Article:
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Actually, American voters don't care too much about political sex scandals

As Eliot Spitzer takes another shot at public office, like Mark Sanford and Anthony Weiner and a score of other tarnished politicians who slept/cheated/sexted their way out of previous jobs, The Atlantic takes a look at the kind of negativity attached with a political scandal in modern American politics.

Actually, American voters don't care too much about political sex scandals

FILE - This Nov. 12, 2009 file photo shows former New York Gov. Eliot Spitzer addressing an audience during a Harvard University ethics forum on the school´s campus in Cambridge, Mass. Spitzer, who stepped down in 2008 over a prostitution scandal, is planning a return to political life with a run for New York City comptroller. (AP Photo/Steven Senne, file)
FILE - This Nov. 12, 2009 file photo shows former New York Gov. Eliot Spitzer addressing an audience during a Harvard University ethics forum on the school's campus in Cambridge, Mass. Spitzer, who stepped down in 2008 over a prostitution scandal, is planning a return to political life with a run for New York City comptroller. (AP Photo/Steven Senne, file)

As Eliot Spitzer takes another shot at public office, like Mark Sanford and Anthony Weiner and a score of other tarnished politicians who slept/cheated/sexted their way out of previous jobs, The Atlantic takes a look at the kind of negativity attached with a political scandal in modern American politics.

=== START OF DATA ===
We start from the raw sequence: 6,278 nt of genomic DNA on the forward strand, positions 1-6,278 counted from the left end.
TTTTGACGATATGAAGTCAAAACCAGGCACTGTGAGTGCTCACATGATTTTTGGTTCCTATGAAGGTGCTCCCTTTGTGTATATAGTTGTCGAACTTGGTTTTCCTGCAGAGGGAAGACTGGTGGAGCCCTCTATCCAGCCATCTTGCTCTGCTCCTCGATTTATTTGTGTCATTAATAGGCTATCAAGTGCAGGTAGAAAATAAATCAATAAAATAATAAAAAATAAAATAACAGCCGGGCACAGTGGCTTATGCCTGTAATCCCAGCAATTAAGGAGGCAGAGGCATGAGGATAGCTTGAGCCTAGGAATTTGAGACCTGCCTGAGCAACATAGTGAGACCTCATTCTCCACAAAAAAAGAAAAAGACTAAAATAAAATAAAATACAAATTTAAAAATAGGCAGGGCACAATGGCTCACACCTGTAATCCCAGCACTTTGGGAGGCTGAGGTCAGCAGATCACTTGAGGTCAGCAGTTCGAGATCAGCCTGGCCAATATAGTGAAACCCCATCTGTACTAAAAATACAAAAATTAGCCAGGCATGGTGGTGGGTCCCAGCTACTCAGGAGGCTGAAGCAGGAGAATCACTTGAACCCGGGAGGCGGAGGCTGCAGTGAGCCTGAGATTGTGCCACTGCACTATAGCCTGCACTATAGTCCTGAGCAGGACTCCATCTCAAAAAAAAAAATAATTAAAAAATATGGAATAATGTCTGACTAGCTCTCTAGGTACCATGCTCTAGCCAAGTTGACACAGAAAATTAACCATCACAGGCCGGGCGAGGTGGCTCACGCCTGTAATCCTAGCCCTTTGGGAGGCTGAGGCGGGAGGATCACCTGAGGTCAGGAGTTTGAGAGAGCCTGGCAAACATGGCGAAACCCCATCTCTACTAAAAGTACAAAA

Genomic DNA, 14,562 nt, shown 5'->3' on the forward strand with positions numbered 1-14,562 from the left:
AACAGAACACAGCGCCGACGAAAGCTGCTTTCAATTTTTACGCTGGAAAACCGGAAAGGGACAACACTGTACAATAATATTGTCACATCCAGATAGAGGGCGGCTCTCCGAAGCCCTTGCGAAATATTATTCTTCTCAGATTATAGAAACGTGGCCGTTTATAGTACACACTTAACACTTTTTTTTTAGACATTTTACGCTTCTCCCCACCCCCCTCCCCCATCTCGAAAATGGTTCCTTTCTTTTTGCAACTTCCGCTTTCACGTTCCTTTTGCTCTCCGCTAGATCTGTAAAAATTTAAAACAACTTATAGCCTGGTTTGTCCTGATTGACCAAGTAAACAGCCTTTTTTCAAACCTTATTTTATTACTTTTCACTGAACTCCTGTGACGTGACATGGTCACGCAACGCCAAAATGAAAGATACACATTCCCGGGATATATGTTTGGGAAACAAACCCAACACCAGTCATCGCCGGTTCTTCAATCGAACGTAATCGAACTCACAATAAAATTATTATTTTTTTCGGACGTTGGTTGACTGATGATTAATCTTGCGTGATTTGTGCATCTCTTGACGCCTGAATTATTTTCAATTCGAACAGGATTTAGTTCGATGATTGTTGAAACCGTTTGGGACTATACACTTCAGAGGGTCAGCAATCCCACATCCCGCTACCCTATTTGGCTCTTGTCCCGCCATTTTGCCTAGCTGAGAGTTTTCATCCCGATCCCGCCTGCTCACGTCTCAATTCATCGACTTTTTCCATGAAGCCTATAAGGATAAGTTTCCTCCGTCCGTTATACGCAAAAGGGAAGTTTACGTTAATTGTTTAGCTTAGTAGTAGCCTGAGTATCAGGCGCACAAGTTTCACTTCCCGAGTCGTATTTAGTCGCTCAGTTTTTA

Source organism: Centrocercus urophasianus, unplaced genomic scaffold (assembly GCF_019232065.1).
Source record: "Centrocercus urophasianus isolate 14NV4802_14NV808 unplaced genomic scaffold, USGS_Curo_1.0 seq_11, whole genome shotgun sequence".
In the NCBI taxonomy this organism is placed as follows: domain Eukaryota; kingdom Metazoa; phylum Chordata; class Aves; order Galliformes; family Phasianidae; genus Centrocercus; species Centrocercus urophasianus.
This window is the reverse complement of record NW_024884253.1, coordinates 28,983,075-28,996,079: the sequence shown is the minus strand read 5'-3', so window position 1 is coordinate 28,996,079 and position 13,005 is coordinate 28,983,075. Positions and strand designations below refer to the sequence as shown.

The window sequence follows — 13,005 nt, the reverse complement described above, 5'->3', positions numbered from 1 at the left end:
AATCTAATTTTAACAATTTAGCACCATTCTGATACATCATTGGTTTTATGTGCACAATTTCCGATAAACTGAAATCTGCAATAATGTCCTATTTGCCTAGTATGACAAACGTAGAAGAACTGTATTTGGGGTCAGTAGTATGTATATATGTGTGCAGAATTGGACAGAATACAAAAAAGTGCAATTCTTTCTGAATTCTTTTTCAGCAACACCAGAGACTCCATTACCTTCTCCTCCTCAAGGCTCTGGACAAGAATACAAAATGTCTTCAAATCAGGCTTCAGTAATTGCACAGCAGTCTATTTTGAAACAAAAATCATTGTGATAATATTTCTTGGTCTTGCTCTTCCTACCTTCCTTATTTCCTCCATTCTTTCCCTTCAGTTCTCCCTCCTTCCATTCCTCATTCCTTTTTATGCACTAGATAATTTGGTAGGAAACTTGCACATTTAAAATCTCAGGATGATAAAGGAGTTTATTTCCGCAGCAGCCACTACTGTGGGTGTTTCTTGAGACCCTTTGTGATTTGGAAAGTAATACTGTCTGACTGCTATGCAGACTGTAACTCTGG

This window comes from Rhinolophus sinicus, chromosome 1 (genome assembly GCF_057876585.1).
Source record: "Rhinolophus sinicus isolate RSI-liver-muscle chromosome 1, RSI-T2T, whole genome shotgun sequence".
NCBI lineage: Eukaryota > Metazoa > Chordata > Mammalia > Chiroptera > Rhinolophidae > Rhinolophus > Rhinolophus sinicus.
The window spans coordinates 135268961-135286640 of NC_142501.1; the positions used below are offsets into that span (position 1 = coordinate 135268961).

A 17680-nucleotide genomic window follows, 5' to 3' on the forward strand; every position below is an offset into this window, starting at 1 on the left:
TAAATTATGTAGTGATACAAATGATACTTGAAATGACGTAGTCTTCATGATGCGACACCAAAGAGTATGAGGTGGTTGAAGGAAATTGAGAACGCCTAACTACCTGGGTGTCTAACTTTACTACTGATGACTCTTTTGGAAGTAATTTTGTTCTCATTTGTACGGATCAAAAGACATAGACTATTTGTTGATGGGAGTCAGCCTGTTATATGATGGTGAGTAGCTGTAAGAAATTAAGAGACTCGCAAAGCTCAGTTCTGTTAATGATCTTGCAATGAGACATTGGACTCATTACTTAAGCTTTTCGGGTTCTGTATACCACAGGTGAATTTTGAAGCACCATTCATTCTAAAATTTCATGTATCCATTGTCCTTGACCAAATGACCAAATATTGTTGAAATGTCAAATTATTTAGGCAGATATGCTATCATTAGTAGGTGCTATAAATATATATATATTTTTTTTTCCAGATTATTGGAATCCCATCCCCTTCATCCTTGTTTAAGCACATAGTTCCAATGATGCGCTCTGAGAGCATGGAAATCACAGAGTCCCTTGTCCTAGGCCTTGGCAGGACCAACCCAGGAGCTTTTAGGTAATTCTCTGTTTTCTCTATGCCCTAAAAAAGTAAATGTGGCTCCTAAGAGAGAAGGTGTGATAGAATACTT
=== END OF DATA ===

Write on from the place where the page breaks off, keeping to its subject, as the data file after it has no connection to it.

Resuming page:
Turns out that people only barely care about sex scandals.

The Atlantic cites findings from University of Houston researcher Scott Basinger who examined the political fallout for all 237 scandaled members of the House from 1973 to 2010. You'll be entirely shocked to learn that time helps scandals and that the penalty for sexting a mistress only costs a politician about five points at the polls.

Does the public view sex scandals differently than other types of scandals? Basinger looked at this too. Corruption scandals, he found, hurt politicians the most, costing them an average of 7.8 percentage points. Sex scandals and financial scandals (like tax evasion or taking kickbacks) each depressed vote margins by 5.3 points. Scandals involving campaign violations had no statistically significant effect on vote share at all.

In sum, voters do seem to care about sex scandals, but not that much. Basinger wonders if some politicians overestimate scandals' potential fallout when they resign right away, like former Rep. Chris Lee, who stepped down the same day he was revealed to have sent shirtless pictures of himself to a woman he met on Craigslist. "Given that my evidence shows you only lose about 5 percent, I would think it would be worth trying to hang on," Basinger said.

Five percent. That's it and that's all. Maybe that explains Ted Kennedy and Grover Cleveland and the resurgent popularity of Prez Billy Jeff Clinton. America: Land of the free, home of the second (and third and fourth) chances for Senators who frequent prostitutes and pols who send d*** pics to interns. [The Atlantic]

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